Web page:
Photo by Jakayla Toney on Unsplash
On Christmas Eve, my dad received a positive COVID-19 test. His symptoms were not the same as those my mom had when she got ill with the coronavirus in October. Somehow, despite living in the same household, my dad, who is over 65 managed to avoid getting it when she had it.
The first several days, my dad had stomach issues that kept him from being able to eat or drink normally. He also had a low-grade fever. He wasn't having breathing issues. Unfortunately, shortly after Christmas, he ended up starting to have breathing problems, which quickly escalated.
My mother had purchased an oximeter when she had the virus, and my dad's oxygen saturation was in the high 80s and low 90s, which is when doctors typically recommend seeking medical care.
The Monday after Christmas, I happened to see that the Oklahoma Arthritis Center in Edmond, OK opened a monoclonal antibodies infusion clinic for people with mild to moderate COVID-19 symptoms. I forwarded the information to my mom, and she called on Tuesday, December 29 to see if my dad could get the infusion. That was day eight of his symptoms.
My mom called at 8 a.m., and things moved rapidly. The clinic needed a copy of his positive COVID-19 test, so she got his doctor's office to fax that. Once they received it, my dad had a virtual visit with a doctor from the infusion clinic, and they scheduled his infusion for noon. He lives nearly two hours away, so my parents had to leave.
With his oxygen levels, my dad was almost too sick to get the infusion, but he managed to make it through the ride to the clinic and received the infusion, which takes roughly one hour followed by an hour of observation.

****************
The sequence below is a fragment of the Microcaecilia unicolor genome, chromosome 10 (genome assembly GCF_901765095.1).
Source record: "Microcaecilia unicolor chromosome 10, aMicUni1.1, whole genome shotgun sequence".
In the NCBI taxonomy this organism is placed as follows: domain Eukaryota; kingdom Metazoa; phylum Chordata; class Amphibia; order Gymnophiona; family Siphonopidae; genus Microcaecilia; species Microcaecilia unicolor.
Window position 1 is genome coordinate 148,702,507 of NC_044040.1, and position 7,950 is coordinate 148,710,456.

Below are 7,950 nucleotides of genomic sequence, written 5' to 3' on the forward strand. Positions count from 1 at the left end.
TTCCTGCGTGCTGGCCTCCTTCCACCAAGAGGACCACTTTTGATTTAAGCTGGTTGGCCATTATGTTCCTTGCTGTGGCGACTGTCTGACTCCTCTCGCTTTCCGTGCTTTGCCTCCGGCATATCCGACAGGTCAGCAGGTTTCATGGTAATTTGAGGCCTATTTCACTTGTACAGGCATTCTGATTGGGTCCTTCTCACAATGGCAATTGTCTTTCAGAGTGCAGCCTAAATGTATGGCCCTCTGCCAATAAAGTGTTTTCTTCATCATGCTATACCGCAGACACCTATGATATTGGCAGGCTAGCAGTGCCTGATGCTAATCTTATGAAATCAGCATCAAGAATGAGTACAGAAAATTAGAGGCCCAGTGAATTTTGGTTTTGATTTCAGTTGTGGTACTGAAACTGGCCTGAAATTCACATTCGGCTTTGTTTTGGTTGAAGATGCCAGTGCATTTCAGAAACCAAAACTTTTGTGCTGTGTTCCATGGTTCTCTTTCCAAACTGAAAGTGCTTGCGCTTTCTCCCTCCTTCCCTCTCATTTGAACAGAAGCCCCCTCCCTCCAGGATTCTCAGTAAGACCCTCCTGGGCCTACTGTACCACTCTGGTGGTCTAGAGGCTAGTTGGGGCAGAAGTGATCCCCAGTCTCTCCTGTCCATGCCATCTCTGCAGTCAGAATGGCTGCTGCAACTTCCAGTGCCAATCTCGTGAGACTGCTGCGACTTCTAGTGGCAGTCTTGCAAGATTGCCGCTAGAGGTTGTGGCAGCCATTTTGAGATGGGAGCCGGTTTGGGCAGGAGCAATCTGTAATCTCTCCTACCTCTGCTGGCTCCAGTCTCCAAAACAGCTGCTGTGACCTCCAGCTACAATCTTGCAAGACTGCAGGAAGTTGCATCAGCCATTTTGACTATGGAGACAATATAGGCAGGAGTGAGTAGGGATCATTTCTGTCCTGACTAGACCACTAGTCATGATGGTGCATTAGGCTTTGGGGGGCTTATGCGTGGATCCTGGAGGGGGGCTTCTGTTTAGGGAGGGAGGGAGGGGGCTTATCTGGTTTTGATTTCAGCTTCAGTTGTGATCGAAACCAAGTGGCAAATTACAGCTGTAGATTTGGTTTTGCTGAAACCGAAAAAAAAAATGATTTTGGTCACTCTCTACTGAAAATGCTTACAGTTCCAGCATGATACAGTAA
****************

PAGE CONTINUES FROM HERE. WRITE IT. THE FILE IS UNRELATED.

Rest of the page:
It truly seemed as if my dad would need to go to the hospital soon. However, it seems like the infusion stopped the progression of the illness.
My dad stopped running a fever on Wednesday, December 30, and he slowly regained his appetite. His doctor had supplemental oxygen delivered to his house, and he started using it. Every day he has improved slightly, and is able to eat and drink, regaining strength.
Monoclonal Antibodies Infusion
This infusion is approved for emergency use for individuals with a positive COVID-19 test who are considered at high risk of needing hospitalization with COVID-19. The drugs approved for emergency use are Eli Lilly’s bamlanivimab and Regeneron’s casirivimab/imdevimab.
The earlier in the illness, the better for receiving the infusion. It should be administered within 10 days of the onset of symptoms.
NPR recently reported that these treatments have not been as widely used as they could be because of logistical issues giving them to patients. They require an infusion, which takes time, and many healthcare systems are overwhelmed treating COVID-19 patients in the hospital.
It is also difficult for patients to get to the clinics to get the treatment because most involve a car ride.
Several hospitals in Oklahoma offer the treatment, including Saint Francis Hospital in Muskogee. Other hospital systems in the state have set up infusion clinics. For people in a high-risk category, it is important to ask your doctor about the treatment as soon as you receive a positive test because the timing matters.
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